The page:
“Searching in Finland,” Ensign, Sept. 2008, 70–71
My sister and I felt an emptiness because we had no idea who our Laurunen forebears were. All we knew is that they had come from Finland to America in 1901. So in August 2004, my sister Janice and cousin Sandy joined my husband, Charlie, and me on a trip to discover our ancestors.
In the process of researching for our trip, Sandy discovered a two-page report on the Laurunen Homestead, built in 1605. The earliest mention of our family was in 1569 in the town of Kauhajoki.
Once in Finland, we rented a car and left early the next morning for the long drive to Kauhajoki. We had a hard time finding it and were about to give up when Charlie caught sight of a small airport. We drove there to ask for help. Sandy showed a young man our report, and he kindly offered to take us to the town library. I am sure we would never have found Kauhajoki by ourselves since it is well hidden down a forested highway. It seemed the Lord was leading us in our journey.
At the library a young woman gave us a map, circling the Lutheran church and cemetery. We found the church easily. After two hours of research, with the help of the pastor and several clerks, one of them called our Laurunen relatives and told them they had visitors from America. They came immediately with family genealogies dating back to the year 1550.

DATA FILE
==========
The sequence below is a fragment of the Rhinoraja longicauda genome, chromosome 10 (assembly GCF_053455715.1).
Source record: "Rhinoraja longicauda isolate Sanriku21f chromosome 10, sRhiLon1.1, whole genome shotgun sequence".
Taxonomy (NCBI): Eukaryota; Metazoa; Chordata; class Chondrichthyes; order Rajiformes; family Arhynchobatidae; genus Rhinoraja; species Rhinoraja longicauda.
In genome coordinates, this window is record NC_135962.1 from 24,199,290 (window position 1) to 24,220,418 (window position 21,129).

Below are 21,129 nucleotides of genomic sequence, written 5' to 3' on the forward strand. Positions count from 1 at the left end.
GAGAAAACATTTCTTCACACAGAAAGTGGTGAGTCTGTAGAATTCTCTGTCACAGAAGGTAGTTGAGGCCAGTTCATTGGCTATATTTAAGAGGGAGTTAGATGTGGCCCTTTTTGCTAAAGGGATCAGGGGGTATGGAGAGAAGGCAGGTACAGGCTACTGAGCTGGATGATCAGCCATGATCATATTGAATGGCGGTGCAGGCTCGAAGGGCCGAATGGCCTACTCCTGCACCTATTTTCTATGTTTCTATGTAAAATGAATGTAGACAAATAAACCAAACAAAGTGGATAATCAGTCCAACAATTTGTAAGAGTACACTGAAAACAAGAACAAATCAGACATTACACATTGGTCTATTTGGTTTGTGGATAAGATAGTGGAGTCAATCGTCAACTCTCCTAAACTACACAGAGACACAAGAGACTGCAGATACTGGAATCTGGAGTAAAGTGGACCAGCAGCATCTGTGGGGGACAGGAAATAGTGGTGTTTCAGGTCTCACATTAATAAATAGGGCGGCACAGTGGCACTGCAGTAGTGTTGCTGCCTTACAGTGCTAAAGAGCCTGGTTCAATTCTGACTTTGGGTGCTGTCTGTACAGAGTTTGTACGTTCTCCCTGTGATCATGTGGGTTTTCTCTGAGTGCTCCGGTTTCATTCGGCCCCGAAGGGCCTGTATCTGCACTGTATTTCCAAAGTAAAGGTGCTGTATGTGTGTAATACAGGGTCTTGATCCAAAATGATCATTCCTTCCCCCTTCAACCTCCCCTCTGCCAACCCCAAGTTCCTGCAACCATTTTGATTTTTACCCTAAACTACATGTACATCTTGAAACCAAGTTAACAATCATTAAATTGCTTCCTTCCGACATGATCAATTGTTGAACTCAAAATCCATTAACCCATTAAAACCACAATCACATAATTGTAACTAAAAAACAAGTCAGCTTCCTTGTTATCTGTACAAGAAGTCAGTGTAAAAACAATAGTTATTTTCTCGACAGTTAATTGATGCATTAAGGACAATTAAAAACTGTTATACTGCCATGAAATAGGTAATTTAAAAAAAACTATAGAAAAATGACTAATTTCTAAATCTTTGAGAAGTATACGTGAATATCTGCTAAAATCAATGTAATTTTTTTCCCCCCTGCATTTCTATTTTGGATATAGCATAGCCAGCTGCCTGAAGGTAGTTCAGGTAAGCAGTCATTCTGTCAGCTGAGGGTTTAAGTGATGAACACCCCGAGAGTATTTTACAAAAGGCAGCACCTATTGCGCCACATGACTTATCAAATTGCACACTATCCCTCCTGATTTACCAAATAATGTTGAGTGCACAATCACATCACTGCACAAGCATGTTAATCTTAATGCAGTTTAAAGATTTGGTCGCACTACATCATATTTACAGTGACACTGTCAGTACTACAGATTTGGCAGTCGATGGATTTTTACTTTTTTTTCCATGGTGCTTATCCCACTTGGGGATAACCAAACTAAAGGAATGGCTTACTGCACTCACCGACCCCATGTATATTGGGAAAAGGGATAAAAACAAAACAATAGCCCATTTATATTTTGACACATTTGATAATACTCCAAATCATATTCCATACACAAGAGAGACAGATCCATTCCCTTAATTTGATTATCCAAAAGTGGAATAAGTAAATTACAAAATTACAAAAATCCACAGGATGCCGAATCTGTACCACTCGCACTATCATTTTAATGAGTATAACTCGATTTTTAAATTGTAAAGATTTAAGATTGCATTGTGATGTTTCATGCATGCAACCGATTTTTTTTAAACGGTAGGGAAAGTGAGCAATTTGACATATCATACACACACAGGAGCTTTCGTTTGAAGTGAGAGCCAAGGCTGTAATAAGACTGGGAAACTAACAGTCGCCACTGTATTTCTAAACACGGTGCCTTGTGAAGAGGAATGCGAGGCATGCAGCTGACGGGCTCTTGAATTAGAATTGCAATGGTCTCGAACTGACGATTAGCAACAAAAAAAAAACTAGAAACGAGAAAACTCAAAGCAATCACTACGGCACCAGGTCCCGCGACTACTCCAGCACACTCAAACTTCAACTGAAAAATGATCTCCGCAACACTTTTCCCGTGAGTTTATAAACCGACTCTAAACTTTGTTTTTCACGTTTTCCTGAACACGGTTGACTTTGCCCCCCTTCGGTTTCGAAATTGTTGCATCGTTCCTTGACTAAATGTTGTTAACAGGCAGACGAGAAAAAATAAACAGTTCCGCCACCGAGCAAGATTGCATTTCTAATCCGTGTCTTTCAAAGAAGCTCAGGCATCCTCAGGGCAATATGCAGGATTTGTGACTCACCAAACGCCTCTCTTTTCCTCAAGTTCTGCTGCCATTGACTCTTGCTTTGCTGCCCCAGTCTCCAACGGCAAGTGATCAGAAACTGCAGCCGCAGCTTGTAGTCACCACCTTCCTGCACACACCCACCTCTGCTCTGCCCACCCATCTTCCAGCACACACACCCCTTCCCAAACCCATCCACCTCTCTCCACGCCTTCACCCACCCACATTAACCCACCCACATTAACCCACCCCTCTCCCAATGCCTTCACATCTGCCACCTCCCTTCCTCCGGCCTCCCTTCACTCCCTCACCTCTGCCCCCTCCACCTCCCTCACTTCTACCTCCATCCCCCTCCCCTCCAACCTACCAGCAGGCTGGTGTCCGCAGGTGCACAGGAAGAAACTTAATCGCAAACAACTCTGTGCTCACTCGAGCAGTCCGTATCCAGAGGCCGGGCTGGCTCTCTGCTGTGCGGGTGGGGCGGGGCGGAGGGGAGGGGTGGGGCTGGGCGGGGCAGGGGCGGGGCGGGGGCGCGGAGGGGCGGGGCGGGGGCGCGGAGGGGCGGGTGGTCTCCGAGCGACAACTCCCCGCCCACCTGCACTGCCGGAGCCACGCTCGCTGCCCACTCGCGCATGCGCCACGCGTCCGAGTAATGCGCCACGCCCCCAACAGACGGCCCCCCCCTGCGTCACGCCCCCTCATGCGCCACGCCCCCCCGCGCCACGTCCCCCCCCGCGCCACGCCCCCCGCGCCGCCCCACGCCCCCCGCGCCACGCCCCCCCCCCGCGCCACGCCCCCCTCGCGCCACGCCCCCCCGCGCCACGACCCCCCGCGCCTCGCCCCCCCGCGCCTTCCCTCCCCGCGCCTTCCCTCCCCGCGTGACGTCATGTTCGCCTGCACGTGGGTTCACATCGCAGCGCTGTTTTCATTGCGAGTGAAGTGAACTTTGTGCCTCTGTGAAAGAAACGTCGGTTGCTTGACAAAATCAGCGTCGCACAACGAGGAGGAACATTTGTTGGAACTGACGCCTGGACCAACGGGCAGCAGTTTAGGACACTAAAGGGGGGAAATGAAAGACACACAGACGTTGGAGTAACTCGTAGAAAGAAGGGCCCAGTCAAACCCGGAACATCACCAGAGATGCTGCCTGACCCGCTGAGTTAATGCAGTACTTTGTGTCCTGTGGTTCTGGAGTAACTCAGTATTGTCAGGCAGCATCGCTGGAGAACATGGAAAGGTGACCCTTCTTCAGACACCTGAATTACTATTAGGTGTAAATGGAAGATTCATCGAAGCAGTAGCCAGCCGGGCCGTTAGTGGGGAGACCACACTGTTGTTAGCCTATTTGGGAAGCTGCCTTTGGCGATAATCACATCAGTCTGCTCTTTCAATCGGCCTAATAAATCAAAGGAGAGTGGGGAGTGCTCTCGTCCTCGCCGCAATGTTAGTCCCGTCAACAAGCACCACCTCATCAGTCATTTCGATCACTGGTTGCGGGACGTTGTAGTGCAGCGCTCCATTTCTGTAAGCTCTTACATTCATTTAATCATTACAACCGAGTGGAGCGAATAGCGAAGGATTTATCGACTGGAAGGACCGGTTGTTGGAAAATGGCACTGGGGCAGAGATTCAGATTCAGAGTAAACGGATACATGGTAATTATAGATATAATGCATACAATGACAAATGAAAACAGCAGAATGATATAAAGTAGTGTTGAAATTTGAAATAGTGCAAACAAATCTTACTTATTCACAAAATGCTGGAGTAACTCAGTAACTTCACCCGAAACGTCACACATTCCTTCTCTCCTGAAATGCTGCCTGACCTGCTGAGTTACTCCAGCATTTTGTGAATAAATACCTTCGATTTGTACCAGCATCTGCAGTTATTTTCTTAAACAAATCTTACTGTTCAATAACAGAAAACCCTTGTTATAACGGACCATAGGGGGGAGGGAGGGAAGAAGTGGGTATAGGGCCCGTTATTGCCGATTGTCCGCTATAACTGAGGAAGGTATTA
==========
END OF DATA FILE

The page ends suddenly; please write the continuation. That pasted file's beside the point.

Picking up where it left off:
With the church bookkeeper as our interpreter, we walked through the beautifully manicured cemetery. Sandy stood at her grandfather’s grave for the first time. Later, she saw a picture of him and held his violin. We were all deeply touched as the void we had felt before was being filled.
Then our Finnish cousins drove us to the family homestead, which was pictured on our two-page report. They told us that our family had owned as much land as the eye could see. The house on the family homestead was enormous and had housed Laurunen families as far back as 1550. When the Russian military came into Kauhajoki, they used the homestead for military headquarters. They burned down the church and all other homes in the area. Everyone, including our family, fled to the woods for safety. After the Russians left, our grandfather led the building of the new church that we had seen earlier. Eventually the land around the homestead was divided and sold.
In 2005 Janice, Sandy, and I returned to Kauhajoki for another visit with our newly found cousins and more research. In 2006 we had our first Laurunen family reunion in America, and 15 of our Finnish cousins joined us. Eighty-nine family members celebrated the lives of our grandparents.
What a joy it has been to discover such a rich, fascinating family history and know more about who I am and where I came from. Family history is the work of the Lord.